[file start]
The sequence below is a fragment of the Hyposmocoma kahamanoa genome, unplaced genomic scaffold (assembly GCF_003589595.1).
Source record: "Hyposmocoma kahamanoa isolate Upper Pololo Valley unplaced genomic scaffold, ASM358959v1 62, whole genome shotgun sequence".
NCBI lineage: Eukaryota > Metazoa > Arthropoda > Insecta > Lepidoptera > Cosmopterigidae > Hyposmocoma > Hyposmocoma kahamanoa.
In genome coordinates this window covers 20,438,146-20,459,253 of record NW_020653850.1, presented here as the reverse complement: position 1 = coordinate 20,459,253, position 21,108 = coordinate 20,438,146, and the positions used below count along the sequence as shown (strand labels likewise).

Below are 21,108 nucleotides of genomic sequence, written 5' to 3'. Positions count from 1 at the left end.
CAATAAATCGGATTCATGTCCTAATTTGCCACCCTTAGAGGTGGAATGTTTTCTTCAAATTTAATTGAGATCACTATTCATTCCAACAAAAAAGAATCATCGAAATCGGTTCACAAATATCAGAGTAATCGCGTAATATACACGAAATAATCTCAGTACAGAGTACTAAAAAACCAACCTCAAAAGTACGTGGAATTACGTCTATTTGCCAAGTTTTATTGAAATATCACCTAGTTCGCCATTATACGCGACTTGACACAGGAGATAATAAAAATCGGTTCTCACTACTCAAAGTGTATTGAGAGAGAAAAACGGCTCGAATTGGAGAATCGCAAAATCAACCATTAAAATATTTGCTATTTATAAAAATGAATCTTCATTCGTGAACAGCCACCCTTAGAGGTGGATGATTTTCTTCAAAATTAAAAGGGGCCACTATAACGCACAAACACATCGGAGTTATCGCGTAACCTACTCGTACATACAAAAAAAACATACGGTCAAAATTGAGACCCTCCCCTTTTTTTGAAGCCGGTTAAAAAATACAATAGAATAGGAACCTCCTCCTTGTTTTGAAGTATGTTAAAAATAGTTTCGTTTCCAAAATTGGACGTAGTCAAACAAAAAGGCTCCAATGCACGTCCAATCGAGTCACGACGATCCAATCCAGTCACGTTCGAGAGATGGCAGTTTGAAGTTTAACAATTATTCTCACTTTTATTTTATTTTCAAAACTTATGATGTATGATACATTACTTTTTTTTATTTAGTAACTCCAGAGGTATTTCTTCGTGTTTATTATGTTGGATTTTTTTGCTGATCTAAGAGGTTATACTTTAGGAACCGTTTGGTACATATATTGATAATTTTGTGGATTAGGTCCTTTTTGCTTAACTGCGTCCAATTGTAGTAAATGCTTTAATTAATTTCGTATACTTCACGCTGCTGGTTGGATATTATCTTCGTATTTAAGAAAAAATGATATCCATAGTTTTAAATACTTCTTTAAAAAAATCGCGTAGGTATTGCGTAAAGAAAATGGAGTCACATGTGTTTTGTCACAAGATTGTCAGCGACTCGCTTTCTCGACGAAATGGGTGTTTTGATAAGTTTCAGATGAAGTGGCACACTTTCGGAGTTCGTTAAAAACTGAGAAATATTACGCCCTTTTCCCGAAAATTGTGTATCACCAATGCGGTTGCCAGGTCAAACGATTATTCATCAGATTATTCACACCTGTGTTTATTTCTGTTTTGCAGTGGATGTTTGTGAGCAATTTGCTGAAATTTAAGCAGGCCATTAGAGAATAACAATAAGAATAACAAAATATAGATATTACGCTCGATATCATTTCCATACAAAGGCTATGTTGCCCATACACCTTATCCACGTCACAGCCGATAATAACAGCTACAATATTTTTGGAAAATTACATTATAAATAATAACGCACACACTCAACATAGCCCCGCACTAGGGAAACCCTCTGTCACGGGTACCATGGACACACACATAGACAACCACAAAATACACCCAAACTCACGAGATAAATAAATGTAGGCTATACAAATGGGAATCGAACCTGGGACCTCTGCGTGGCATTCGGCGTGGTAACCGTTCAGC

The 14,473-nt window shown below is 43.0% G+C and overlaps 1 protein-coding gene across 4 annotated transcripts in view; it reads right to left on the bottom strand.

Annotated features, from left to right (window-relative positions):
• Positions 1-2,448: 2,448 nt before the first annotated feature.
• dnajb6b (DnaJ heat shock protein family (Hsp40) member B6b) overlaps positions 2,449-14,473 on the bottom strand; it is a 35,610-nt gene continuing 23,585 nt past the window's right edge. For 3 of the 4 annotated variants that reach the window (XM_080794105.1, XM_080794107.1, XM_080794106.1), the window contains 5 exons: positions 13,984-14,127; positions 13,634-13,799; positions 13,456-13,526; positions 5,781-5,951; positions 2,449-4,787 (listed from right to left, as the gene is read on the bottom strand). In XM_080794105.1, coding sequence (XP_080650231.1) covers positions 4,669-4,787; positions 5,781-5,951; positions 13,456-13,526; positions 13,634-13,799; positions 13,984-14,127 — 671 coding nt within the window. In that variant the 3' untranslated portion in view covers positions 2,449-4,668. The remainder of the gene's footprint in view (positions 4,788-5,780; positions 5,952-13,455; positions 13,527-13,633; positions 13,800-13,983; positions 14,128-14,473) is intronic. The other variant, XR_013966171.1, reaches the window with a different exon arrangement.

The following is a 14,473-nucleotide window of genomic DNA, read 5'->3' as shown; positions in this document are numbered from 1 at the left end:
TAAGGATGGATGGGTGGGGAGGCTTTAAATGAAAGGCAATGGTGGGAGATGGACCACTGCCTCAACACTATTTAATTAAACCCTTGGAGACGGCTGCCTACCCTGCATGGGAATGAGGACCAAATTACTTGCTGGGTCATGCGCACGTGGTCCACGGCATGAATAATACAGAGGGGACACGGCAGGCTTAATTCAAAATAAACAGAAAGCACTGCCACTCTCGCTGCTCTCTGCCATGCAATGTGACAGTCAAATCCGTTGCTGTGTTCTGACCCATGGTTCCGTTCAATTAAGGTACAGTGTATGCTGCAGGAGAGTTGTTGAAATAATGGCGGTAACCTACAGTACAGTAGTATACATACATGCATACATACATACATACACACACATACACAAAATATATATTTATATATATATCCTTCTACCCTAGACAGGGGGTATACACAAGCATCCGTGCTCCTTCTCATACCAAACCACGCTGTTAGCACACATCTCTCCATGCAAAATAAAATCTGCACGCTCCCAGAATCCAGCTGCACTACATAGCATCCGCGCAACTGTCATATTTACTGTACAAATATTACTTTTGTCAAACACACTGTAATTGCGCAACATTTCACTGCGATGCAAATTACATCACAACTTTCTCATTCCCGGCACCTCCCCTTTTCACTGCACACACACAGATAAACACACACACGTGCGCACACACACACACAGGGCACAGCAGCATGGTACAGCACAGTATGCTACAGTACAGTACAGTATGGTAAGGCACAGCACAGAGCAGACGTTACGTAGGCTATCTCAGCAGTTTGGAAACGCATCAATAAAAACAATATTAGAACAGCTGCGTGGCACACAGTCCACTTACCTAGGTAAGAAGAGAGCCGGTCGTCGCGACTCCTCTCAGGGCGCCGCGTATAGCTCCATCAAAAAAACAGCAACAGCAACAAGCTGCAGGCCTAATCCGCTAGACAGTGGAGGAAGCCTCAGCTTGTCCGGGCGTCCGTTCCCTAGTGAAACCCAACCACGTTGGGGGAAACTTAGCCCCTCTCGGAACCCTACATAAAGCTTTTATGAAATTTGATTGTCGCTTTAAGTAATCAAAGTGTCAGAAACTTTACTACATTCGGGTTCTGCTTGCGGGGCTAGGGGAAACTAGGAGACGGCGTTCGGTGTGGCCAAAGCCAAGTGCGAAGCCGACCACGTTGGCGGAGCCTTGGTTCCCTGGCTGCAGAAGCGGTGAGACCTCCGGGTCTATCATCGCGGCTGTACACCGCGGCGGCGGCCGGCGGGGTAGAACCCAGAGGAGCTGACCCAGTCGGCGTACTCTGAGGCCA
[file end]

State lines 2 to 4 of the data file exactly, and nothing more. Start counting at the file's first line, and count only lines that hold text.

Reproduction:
Source record: "Hyposmocoma kahamanoa isolate Upper Pololo Valley unplaced genomic scaffold, ASM358959v1 62, whole genome shotgun sequence".
NCBI lineage: Eukaryota > Metazoa > Arthropoda > Insecta > Lepidoptera > Cosmopterigidae > Hyposmocoma > Hyposmocoma kahamanoa.
In genome coordinates this window covers 20,438,146-20,459,253 of record NW_020653850.1, presented here as the reverse complement: position 1 = coordinate 20,459,253, position 21,108 = coordinate 20,438,146, and the positions used below count along the sequence as shown (strand labels likewise).